Metro operator Nexus wants to replace its fleet of trains and extend the network, which would cost more than a billion pounds.
Nexus, the company which runs The Tyne and Wear Metro, today revealed it will recruit 30 new apprentices over the next 3 years.
People using the Metro service face delays tonight after an overhead cable reportedly came down on one of the trains
Police are appealing for witnesses after more than 40 youths were involved in a mass brawl on the Tyne and Wear Metro.
The disorder broke out on a train travelling from Whitley Bay to Newcastle at around 8:50pm on Saturday. The service was stopped at Shiremoor Metro Station as ten police officers arrived on the scene.
An 18-year-old was arrested in connection with the incident. A large group of youths fled after police arrived.
No injuries have been reported following the incident.
Nexus is putting together plans to supplement the existing network with on-street trams. The change could see the service run to new locations like the MetroCentre and Cobalt.
Bernard Garner, the Director General of Nexus, said: "The really radical element in it is that we're saying that you might have two fleets in the future, one like-for-like replacement for our Metro cars... but then looking at another type of vehicle that can operate on-street."
Nexus is putting together a multi-million pound bid to expand their existing network.
The plans would see the service run to locations including the MetroCentre and Washington. The company also want to replace some of their existing trains.
Bernard Garner, the Director General of Nexus, told ITV News Tyne Tees: "The process we are starting now is looking at how we can develop Metro to better meet the needs of the region and to support our economy."
The company that runs the Tyne and Wear Metro is planning a multi-million pound bid to try extend the services to places like the Metrocentre, Washington and the Cobalt business park.
Nexus needs to replace its ageing trains, and hopes to convince the Government to fund line extensions across the North East.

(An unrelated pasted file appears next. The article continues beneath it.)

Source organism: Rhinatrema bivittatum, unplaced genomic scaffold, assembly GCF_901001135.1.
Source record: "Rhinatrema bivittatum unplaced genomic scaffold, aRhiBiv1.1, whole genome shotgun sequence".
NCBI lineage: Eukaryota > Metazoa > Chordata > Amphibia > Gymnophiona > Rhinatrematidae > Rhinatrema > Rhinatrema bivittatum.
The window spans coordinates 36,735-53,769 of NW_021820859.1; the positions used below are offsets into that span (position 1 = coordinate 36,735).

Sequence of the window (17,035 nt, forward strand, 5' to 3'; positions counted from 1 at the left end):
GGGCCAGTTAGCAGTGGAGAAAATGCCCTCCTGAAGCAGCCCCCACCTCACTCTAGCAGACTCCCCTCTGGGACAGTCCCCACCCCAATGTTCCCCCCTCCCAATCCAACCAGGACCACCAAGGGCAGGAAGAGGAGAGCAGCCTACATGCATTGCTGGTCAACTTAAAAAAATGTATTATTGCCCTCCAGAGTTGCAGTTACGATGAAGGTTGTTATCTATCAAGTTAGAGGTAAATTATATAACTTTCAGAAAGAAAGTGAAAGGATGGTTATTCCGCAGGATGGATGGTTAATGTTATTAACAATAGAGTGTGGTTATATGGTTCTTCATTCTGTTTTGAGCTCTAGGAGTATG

Officers from British Transport Police have released CCTV images of a man seen walking along the train tracks between Metro stations on the Sunderland line in the early hours of March 1. It has been described as 'senseless'.
– PC Mark Bradwell, the investigating officer
“This was absolutely senseless behaviour and I cannot overstate just how dangerous trespassing on the railway is.
“Maintenance and freight trains often travel on the Metro and rail network overnight and then services start in the early hours of the morning, this man was extremely lucky he wasn’t injured or killed.”
“If you recognise him, or know his whereabouts, then please get in touch.”
Police described this behaviour as 'senseless'. A man was filmed walking on the Metro line in the early hours of the morning. Police are appealing for anyone with information to contact them on 101.
Police are appealing for information after a man was filmed walking on a Metro line. He was told to get off and he did, but he then climbed back on to the lines.
Officers from British Transport Police have released CCTV images of a man seen walking along the train tracks between Metro stations on the Sunderland line in the early hours of March 1.
The man was seen walking on the tracks at Sunderland station at 5.40am. He was told to get off and climbed back up onto the platform then walked along the platform and went back on to the tracks towards Park Lane Metro Station.
After officers checked CCTV the same man was seen climbing onto the tracks at the Stadium of Light station at 5.19am before walking to St Peters Station, then through the railway tunnel to Sunderland. He then walked along the lines to Park Lane station where he eventually left the tracks.
Nexus has also announced plans to buy a rail tamping vehicle, costing £2m.
This will be able to treat larger sections of track affected by low rail adhesion, otherwise known as leaves on the line, much more quickly and efficiently.
A spokesman says this will mean fewer delays for passengers.